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Kerala - Thiruvananthapuram Printer Friendly Page   Send this Article to a Friend

Civic body to seek NGOs' support

Special Correspondent

Bid to combat stray dog menace


Meeting with NGOs tomorrow

Attempt to revive animal birth control programme


THIRUVANANTHAPURAM: The City Corporation is considering the option of enlisting the support of non-governmental organisations (NGOs) for a canine sterilisation programme aimed at combating stray dog menace.

The move follows an order issued by Ombudsman for Local Self-government Institutions M.N. Krishnan earlier this month. The order, based on two private petitions and a case taken by the Ombudsman on its own, had directed the Secretary, Thiruvananthapuram Corporation, to convene a meeting of organisations prepared to take up the Animal Birth Control (ABC) programme for sterilisation of stray dogs.

The local body had come under pressure from city residents who had been facing the threats posed by the burgeoning stray dog population. Dog bite cases had been reported from several parts of the city. The merger of five suburban panchayats with the city last year had aggravated the problem for the City Corporation. The stray dog menace is especially high in the peripheral areas annexed from the Kazhakuttam and Kudappanakunnu panchayats.

Corporation Secretary K. Biju said a meeting would be convened on June 27 to seek the opinion of NGOs willing to support the ABC programme. He said the Animal Welfare Board of India was funding NGOs involved in the ABC programme in many cities. The Corporation also hoped to make use of the services of dogcatchers engaged by the organisations. The civic body's own team of trained dogcatchers had left following a dispute over the rate for catching dogs.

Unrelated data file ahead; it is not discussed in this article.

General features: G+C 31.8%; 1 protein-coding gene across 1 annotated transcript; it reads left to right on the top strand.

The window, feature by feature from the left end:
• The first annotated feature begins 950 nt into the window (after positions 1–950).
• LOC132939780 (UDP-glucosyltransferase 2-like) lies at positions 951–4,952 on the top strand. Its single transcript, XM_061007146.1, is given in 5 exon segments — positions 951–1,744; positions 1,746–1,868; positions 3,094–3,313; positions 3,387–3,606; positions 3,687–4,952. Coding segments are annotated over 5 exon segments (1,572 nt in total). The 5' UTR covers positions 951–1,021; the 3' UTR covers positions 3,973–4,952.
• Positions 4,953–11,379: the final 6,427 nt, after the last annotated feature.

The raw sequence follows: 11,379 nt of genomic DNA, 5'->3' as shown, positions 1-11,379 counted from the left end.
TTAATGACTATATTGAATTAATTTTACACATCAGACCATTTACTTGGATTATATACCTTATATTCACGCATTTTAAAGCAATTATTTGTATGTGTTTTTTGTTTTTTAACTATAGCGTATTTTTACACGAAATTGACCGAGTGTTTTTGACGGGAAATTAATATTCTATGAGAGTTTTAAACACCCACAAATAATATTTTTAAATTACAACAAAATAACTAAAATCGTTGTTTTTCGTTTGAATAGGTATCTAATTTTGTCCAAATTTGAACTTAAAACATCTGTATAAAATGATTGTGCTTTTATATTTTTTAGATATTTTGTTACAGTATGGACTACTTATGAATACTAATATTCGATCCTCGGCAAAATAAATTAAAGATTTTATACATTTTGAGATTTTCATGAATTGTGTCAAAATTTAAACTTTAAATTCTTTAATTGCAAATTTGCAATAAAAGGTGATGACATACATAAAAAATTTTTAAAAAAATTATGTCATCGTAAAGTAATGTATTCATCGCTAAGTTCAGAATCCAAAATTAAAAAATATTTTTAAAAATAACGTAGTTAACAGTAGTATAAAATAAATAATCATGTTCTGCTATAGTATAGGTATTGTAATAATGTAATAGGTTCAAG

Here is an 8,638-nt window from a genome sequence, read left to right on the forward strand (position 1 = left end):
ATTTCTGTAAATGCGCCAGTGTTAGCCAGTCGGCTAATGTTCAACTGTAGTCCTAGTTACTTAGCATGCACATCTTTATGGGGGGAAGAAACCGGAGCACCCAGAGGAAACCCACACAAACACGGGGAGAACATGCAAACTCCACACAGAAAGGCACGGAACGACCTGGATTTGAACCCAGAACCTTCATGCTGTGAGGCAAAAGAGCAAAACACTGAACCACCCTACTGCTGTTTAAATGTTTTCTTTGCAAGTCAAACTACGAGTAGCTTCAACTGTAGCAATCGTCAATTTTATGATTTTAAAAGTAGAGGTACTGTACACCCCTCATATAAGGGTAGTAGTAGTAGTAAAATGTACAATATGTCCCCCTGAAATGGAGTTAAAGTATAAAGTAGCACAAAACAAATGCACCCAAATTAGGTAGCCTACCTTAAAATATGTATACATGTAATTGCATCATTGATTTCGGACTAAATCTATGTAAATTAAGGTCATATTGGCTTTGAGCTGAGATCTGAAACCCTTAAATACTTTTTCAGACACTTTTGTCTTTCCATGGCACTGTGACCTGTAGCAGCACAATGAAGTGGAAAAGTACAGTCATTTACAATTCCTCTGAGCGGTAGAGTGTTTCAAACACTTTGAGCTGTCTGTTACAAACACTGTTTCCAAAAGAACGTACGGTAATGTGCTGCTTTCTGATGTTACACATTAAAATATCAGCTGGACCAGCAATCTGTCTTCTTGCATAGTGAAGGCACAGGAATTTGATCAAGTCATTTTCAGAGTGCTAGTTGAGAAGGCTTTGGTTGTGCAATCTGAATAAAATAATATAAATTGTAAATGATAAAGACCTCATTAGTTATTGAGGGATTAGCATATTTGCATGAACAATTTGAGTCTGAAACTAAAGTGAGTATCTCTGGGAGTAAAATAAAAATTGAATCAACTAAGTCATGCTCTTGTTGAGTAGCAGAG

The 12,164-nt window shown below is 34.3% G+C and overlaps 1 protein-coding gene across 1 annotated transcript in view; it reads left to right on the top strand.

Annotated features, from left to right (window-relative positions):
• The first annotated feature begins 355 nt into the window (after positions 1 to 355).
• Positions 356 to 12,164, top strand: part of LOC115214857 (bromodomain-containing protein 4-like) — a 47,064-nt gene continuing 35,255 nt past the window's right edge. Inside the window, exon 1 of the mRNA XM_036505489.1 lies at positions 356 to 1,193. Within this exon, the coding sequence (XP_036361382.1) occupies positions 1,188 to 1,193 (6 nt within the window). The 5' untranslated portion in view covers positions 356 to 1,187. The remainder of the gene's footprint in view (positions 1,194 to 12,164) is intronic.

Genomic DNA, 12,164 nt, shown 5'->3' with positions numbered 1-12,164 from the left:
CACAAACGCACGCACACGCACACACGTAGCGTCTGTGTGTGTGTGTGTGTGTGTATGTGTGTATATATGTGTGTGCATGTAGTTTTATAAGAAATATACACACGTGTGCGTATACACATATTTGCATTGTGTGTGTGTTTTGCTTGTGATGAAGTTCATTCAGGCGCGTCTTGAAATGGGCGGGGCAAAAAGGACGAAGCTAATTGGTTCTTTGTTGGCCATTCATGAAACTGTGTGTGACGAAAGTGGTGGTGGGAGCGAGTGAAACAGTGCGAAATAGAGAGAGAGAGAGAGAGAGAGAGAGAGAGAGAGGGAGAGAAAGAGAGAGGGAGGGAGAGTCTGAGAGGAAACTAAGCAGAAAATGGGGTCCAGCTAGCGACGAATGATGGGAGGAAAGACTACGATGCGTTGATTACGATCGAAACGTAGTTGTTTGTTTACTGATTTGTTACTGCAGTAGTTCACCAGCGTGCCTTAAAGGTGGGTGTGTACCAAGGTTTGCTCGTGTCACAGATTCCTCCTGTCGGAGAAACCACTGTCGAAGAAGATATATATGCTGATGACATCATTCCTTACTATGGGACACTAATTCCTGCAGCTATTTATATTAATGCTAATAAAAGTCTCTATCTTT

Mr. Biju said the Corporation had initiated moves to post veterinary surgeons trained in sterilisation of animals at veterinary centres in the city.

The absence of trained dogcatchers and veterinary surgeons had crippled the ABC programme launched by the Corporation. The laparoscopic equipment installed at the veterinary hospital at Pettah is idling due to the lack of trained doctors. The sterilisation programme is also hampered by the absence of basic data about the stray dog population or the male-female ratio.

Previous bids by the Corporation to involve NGOs in the ABC programme had drawn a blank following the failure to come to an agreement on the modalities.

Under the ABC Programme, female dogs are sterilised in a simple surgical operation to remove the uterus and ovaries. The animal is administered anaesthesia and the surgery is conducted using the basic veterinary surgeon's tools.

The dog is released after five days. The Corporation is often caught between the public demand to slaughter stray dogs and the legal ban on killing them. Under the ABC guidelines, sterilised dogs are to be released in the areas from where they were captured. But in many localities, citizens vehemently oppose the release of sterilised dogs.

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